Jürgen Klinsmann is one of the most famous players in VfB Stuttgart's history - finishing as the Bundelsiga's top goalscorer in the 1987/88 season. - © imago/Pressefoto Baumann
Jürgen Klinsmann is one of the most famous players in VfB Stuttgart's history - finishing as the Bundelsiga's top goalscorer in the 1987/88 season. - © imago/Pressefoto Baumann
60 years of Bundesliga

Bundesliga club-by-club historical guide: VfB Stuttgart


A total of 57 clubs have had the honour of competing in the Bundesliga over its 60-year history – three-time champions VfB Stuttgart have been one of the most regular features.

bundesliga.com is taking you through all the teams to have graced Germany’s first division over the last 60 years – based on the number of seasons they've played up to and including 2023/24.

VfB Stuttgart
Years in Bundesliga: 
57 (1963-75, 1977-2016, 2017-19, 2020-present)
Most appearances: Karl Allgöwer (338)
Most goals:
Karl Allgöwer (129)
Youngest player:
Timo Werner (17 years, five months, 11 days)

A future World Cup winner with Germany, Sami Khedira scored the winning goal against Energie Cottbus as VfB Stuttgart sealed the Bundelsiga title in May 2007. - Pressefoto Rudel/Robin Rudel via www.imago-images.de/imago images/Sportfoto Rudel

Stuttgart were big hitters, particularly in southern Germany, in the pre-Bundesliga era. They enjoyed a golden spell in the 1950s with two national championships and two DFB Cups. They were also founding members in 1963 and have played exactly the same number of Bundesliga games as Borussia Dortmund. A two-year stint in the second division in the 1970s forced the team to rebuild, and they returned to establish themselves at the upper end of the Bundesliga standings, culminating in their first Bundesliga title in 1983/84. They took the prize again in 1992 and 2007, before experiencing the lows of relegation in 2016 and 2019.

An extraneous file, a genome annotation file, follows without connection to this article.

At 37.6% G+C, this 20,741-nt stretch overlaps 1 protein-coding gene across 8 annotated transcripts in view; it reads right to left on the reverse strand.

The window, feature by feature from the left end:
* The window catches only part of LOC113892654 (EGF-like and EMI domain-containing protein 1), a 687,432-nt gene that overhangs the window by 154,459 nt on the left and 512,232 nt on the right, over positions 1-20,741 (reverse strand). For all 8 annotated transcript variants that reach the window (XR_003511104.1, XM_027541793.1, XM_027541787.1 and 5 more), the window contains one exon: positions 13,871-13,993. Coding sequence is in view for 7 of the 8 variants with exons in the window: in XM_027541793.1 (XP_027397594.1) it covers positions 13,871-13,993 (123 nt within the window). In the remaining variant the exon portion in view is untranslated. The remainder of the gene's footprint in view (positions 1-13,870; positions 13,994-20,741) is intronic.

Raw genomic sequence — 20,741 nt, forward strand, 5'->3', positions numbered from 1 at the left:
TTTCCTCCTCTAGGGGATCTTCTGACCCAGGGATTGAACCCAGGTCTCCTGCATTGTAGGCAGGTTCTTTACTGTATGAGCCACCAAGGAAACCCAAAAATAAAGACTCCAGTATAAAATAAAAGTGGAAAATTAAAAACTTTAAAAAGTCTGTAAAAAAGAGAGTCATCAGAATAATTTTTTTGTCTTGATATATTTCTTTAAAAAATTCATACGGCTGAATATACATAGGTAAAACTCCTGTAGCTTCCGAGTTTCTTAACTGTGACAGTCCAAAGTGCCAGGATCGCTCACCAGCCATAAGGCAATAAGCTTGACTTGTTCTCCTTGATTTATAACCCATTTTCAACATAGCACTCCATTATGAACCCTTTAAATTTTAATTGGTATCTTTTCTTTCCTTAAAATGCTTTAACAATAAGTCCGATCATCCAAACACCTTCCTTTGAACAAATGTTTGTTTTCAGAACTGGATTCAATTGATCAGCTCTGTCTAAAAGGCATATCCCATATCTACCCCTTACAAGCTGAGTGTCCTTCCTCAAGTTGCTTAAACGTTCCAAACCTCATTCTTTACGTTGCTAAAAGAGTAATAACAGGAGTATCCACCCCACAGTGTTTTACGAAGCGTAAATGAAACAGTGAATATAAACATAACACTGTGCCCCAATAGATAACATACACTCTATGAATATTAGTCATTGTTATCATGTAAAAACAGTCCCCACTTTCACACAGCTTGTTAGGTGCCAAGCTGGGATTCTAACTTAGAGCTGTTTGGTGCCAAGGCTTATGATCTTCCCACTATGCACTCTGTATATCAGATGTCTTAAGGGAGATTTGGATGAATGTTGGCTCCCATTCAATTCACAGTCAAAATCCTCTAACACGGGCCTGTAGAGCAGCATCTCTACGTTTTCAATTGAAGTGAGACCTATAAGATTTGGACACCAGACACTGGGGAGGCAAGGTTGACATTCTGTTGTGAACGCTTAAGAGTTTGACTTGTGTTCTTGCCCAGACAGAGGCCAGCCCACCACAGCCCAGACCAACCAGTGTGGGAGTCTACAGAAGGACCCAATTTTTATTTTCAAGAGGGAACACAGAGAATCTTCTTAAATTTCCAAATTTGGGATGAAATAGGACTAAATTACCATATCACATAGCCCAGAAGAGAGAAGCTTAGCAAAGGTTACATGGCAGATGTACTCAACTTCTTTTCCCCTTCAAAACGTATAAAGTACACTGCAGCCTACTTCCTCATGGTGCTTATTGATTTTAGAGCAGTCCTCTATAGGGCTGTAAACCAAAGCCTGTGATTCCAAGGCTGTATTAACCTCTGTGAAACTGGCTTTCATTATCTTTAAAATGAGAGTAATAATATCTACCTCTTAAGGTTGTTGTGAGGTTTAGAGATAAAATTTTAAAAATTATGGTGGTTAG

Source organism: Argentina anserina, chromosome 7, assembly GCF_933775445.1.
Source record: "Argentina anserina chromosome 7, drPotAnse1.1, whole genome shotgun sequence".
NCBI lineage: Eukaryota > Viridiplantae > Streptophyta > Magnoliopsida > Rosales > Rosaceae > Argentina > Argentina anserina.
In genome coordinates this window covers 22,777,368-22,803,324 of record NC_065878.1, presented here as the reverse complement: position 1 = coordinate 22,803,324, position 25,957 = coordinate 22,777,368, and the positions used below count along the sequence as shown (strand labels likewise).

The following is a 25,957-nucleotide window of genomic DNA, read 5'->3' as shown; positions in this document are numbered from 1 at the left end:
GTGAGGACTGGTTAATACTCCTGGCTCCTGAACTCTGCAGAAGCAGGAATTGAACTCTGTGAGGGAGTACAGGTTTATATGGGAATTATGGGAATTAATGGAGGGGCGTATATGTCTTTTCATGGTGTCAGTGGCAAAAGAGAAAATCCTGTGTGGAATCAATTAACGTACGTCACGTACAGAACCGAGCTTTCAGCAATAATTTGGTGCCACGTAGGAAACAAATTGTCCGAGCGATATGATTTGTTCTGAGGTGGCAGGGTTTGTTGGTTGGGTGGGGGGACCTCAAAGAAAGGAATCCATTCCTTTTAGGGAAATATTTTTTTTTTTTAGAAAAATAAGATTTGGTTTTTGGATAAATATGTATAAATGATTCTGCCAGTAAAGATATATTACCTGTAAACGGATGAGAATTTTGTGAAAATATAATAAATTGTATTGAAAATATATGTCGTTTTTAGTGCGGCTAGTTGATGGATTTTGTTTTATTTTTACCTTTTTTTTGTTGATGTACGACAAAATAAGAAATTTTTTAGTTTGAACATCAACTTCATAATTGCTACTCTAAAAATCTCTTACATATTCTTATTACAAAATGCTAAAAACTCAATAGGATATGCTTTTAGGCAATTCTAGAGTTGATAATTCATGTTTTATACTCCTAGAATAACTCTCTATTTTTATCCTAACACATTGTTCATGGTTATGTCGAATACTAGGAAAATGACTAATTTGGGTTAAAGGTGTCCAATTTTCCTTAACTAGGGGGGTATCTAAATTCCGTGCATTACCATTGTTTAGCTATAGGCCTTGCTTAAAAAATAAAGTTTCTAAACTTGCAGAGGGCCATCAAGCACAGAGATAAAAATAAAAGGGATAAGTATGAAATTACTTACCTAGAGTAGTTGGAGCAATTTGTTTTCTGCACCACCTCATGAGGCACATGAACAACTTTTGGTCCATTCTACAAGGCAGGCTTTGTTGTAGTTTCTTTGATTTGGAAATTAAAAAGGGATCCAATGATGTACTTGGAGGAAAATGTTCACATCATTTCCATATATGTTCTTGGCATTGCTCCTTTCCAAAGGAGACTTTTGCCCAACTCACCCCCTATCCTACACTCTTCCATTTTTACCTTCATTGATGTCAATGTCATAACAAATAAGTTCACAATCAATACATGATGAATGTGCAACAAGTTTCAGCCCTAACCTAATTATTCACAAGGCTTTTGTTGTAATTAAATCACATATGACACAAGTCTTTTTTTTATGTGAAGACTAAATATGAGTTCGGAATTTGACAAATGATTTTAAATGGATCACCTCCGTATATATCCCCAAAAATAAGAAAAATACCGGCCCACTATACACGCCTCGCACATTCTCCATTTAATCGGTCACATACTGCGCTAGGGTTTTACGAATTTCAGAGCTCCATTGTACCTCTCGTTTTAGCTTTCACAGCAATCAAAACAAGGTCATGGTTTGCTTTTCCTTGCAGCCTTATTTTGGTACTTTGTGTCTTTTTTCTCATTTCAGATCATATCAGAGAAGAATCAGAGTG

Befitting the city that is just as famous as the purported home of the automobile and the current homes of Mercedes-Benz and Porsche, Stuttgart's esteemed youth academy has produced some of modern German football’s biggest names, like Sami Khedira, Timo Werner, Serge Gnabry and Joshua Kimmich. Another homegrown player, goalkeeper Timo Hildebrand, still holds the Bundesliga record for longest run without conceding a goal, going 884 minutes unbeaten for the club in 2003. The academy still uses a concept developed in the 1990s by Ralf Rangnick to help promote and improve young players and prepare them physically and mentally for the professional game.

Watch: Thirteen of Timo Werner's first 100 Bundesliga goals were for Stuttgart

VfB – which is an abbreviation of Verein für Bewegungsspiele (literally, club for movement games) – are also best recognised for their white shirts with a red hoop. The original kit was white with a black star and black shorts, inherited from a predecessor club’s rugby team in the 1890s. The famous hoop (Brustring) first appeared in 1925 on the suggestion of a youth player and has featured in every home design since, apart from the 1975/76 jersey when they were in the second division.

Former Germany and USA national team coach Jürgen Klinsmann first made a name for himself at Stuttgart, winning the Bundesliga top scorer crown in 1987/88. The first head coaching role Joachim Löw had was with VfB from 1996 to 1998, leading them to DFB Cup glory and the final of the European Cup Winners’ Cup. Perhaps the best-loved trio in the club’s history was the Magisches Dreieck (magic triangle) of Giovane Elber, Fredi Bobic and Krassimir Balakov, who helped the team that triumphed in the cup. In 1996/97, the three scored 49 of Stuttgart’s 78 Bundesliga goals.

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